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'You wanted Silk Road to be your legacy. And it is. Now enjoy your life behind bars'

Plus: Who taught the killbots how to jump?

QuoTW This was the week we made chips out of wood, watched a $37bn merger break out and killed each other's iPhones just for fun.

But what were the best quotes?

We start in New York, where Silk Road creator Ross Ulbricht learned he would be spending the next few decades in the big house. Earlier in the week, Ulbricht had asked the court for leniency.

I've had my youth, and I know you must take away my middle years, but please leave me my old age. Please leave a small light at the end of the tunnel, an excuse to stay healthy, an excuse to dream of better days ahead, and a chance to redeem myself in the free world before I meet my maker.

Judge Katherine Forrest was unmoved, delivering the life sentence in an hour-long statement that showed little sympathy for Ulbricht:

It was a carefully planned life's work. You wanted it to be your legacy. And it is.

On to MIT, where the only slightly-terrifying robotic cheetah project has achieved a new milestone: jumping.

Sangbae Kim, an assistant prof of mechanical engineering at MIT, said that getting the catbot off the ground was no small feat:

A running jump is a truly dynamic behaviour, You have to manage balance and energy, and be able to handle impact after landing. Our robot is specifically designed for those highly dynamic behaviours.

Just down the road at Harvard, a student at Mark Zuckerberg's alma mater has developed a tool to underscore just how creepy Facebook's tracking technology can be. Aran Khanna's Chrome extension can map your location through Facebook Messenger. Khanna said:

The Chrome extension was written to accompany my Medium post about the creepy potential of the location data we often inadvertently reveal about ourselves on Facebook Messenger, due to its defaults of always sharing your location when sending messages.

Elsewhere, Jawbone has accused wearables rival Fitbit of trying to torpedo its business by hiring away its best employees and trying to copy its products. Jawbone claimed:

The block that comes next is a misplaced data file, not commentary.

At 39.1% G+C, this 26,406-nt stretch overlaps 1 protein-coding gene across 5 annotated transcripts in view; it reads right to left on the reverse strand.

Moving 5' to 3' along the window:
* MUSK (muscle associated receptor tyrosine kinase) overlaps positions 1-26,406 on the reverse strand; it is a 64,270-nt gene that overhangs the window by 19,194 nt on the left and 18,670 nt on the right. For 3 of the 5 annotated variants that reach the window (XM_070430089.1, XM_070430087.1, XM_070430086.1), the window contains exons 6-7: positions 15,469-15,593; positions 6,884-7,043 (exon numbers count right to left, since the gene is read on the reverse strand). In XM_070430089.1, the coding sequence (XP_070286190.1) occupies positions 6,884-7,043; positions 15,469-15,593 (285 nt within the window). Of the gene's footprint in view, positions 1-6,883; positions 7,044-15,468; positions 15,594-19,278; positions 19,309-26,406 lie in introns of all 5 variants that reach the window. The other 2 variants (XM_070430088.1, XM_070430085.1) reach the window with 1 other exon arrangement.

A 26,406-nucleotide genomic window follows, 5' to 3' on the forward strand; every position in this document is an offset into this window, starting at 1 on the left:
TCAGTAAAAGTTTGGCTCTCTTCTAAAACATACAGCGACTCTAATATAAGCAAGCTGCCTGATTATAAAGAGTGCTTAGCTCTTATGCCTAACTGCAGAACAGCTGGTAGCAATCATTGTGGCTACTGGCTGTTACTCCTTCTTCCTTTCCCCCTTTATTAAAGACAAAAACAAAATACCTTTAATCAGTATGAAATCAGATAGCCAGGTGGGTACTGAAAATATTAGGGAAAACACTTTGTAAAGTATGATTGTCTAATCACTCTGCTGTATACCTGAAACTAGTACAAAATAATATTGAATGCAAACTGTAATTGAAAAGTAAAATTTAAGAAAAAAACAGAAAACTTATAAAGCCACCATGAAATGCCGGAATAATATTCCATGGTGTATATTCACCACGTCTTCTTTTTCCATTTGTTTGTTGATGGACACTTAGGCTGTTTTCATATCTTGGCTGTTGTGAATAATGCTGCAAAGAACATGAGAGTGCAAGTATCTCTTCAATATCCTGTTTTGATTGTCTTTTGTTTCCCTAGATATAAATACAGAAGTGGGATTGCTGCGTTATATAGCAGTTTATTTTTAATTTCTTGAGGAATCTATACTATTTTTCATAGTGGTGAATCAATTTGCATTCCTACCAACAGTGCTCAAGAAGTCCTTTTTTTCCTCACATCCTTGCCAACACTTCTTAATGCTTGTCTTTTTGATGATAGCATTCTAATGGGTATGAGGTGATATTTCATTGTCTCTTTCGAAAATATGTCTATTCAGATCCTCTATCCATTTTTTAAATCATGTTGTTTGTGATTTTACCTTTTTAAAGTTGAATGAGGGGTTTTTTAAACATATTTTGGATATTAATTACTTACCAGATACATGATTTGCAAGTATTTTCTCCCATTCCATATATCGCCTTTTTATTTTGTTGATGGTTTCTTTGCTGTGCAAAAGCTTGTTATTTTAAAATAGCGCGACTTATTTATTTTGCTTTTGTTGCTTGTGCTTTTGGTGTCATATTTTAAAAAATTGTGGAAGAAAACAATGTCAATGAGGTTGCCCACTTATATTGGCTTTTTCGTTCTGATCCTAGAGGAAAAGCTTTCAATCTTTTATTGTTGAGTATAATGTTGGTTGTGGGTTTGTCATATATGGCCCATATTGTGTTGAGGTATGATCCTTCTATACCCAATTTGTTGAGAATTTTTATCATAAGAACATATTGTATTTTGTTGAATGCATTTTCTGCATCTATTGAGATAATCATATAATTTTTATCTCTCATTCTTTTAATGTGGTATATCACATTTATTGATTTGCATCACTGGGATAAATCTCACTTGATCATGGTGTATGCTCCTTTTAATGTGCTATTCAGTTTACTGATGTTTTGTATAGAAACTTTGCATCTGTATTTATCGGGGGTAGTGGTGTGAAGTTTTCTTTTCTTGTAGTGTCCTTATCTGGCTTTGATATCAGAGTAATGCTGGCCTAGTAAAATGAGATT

This case arises out of clandestine efforts of Fitbit to steal talent, trade secrets and intellectual property from its chief competitor, Jawbone.

ESET researchers Olivier Bilodeau and Thomas Dupuy uncovered an interesting new piece of malware this week. This particular nasty, dubbed Moose, gets into routers and tries to take out social networking accounts.

During our analysis we often asked ourselves, "Why so much effort in order to interact with social networks?" But of course there is a market for follows, likes, views and whatnot.

Yahoo! has been put in the crosshairs of a class action suit, which alleged that the Purple Palace handed off email data to advertisers. Yahoo! warned of dire consequences from the lawsuit, but veteran judge Lucy Koh wasn't having any of it:

The Court finds Yahoo!'s description of the requested injunctive relief as "setting back email services for decades" to be overly dramatic in light of the evidence in this case.

Finally, Google held its I/O conference this week, and one of the technologies The Chocolate Factory was showing off was Cardboard (stop laughing at the back, you cad). Yes, it may be nothing more than a box with two lenses, but product manager Clay Bavor was exceedingly proud of what the project has accomplished.

What began as a single, open design turned into an entire ecosystem of manufacturers making Cardboard in all shapes and sizes.

Easy, dude. It's still just a box with a phone inside. ®

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